Within the gesture of his closed fist around the coins is his desperation to escape. Earlier in the film, these hands are hit with a switch by his teacher while his mother watches in silence. Later, for nearly every strike against his open palm, he collects a coin that will contribute to his escape for a day.

Upon receiving payment, each child poses for the broken camera, and through the lens we see the images Qassem would have taken… he might be better at photography than soccer! This sequence is elevated from feeling cruel and instead becomes a celebration of childhood as Kiarostami relishes in their radiant smiles while also alluding to all of Qassem’s untapped potential.

Wisely, Kiarostami presents us with this ethical dilemma merely as a means to an end, and any repercussions that may follow when the children of Malayer don’t receive their portraits are never shown. The Traveller is not concerned with something as dramatic as the committing of a crime and the punishment that inevitably will follow. Instead, being an outsider rises to the foreground as Qassem arrives in Tehran the next day for the soccer match.

Framed at Qassem’s eye level, we experience his anxiety of waiting in line for a ticket after having travelled so far. The faces of the adults on either side of him in line cannot be seen, so we feel that our titular traveller is set apart. Upon arriving at the box office and being told that the game is sold out, Kiarostami’s camera rises to the height of adults and looks down upon Qassem from behind as he feverishly wanders the streets in search of an affordable alternative from ticket scalpers. With the back of Qassem’s head as the centre of our attention as he passes through crowds of strangers in a city foreign to him, Qassem is again presented as a dramatic figure beyond basic notions of character. Separated by age and the physical characteristics that accompany his youth, the dejection of this brief failure is relieved when he surrenders the money he intended to use for his bus ride back home to instead purchase an overpriced ticket to the game.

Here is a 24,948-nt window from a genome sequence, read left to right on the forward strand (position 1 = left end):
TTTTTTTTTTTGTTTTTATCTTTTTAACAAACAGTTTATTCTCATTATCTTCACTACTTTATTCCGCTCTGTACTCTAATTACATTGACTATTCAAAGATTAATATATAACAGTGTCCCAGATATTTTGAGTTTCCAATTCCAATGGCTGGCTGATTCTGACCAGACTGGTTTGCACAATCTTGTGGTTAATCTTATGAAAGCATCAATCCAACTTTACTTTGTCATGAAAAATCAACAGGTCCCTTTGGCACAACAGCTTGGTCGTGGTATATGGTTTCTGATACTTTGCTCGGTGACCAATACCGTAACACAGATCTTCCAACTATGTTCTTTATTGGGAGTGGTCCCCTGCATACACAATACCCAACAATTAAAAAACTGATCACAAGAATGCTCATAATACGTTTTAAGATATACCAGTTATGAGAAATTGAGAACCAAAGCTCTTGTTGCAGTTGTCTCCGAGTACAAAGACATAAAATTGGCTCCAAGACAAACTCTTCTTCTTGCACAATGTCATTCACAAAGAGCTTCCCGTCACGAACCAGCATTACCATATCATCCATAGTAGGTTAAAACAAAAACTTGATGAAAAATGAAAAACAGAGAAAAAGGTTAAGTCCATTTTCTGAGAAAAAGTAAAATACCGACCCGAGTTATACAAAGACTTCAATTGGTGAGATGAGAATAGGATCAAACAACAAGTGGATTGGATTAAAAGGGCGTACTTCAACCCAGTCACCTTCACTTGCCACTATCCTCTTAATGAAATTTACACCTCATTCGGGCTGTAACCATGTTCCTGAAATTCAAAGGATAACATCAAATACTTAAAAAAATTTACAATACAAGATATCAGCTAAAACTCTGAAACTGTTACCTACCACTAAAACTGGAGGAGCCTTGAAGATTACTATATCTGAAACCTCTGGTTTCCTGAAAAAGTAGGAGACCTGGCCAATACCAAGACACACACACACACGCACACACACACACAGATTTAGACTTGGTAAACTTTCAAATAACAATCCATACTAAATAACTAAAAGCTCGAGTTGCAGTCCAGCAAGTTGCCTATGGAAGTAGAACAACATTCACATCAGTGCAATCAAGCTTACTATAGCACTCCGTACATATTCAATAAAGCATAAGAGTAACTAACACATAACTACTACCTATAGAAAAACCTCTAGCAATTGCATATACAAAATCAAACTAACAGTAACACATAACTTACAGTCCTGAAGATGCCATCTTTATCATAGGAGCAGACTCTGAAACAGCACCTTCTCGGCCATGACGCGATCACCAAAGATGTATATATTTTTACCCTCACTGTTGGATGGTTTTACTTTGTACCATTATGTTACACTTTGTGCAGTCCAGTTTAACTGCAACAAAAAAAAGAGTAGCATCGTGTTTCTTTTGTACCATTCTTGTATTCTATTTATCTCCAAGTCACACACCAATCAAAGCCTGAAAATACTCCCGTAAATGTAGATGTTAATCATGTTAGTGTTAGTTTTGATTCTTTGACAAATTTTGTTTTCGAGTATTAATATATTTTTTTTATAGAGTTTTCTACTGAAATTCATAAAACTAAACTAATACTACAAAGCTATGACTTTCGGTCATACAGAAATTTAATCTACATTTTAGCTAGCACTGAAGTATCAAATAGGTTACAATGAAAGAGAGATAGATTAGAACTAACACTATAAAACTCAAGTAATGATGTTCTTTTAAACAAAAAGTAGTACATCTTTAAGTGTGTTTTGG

Much like the unseen aftermath of the ploy with the broken camera, the soccer game begins to fade from Kiarostami’s priorities in The Traveller. Our protagonist can breathe easy, in spite of no longer having a plan for his return home. In the hours leading up to the game, he explores the city entirely aware of his status as an outsider, and he sees possibilities where there were none at home. Stumbling upon a shaded area where some older boys are napping, Qassem rests in the comfort of the unknown. His palms are soothed by the grass, and it’s there that he’s given a space to dream, so long as the nightmares of his past don’t keep him out.

. . .

The Traveller (Abbas Kiarostami, 1974)

Prod. Co: Kanun parvaresh fekri Prod: Abbas Kiarostami Dir: Abbas Kiarostami Scr: Abbas Kiarostami, Hassan Rafi’i Phot: Firooz Malekzadeh Ed: Amir Hossein Hami Mus: Kambiz Roshanravan

Cast: Hassan Darabi, Pare Gol Atashjameh, Masud Zandbegleh, Mostafa Tari

About The Author

Grant Douglas Bromley is a graduate of Columbia University's Film Studies MA program, and is an independent filmmaker and essayist on the cinema based out of Knoxville, TN.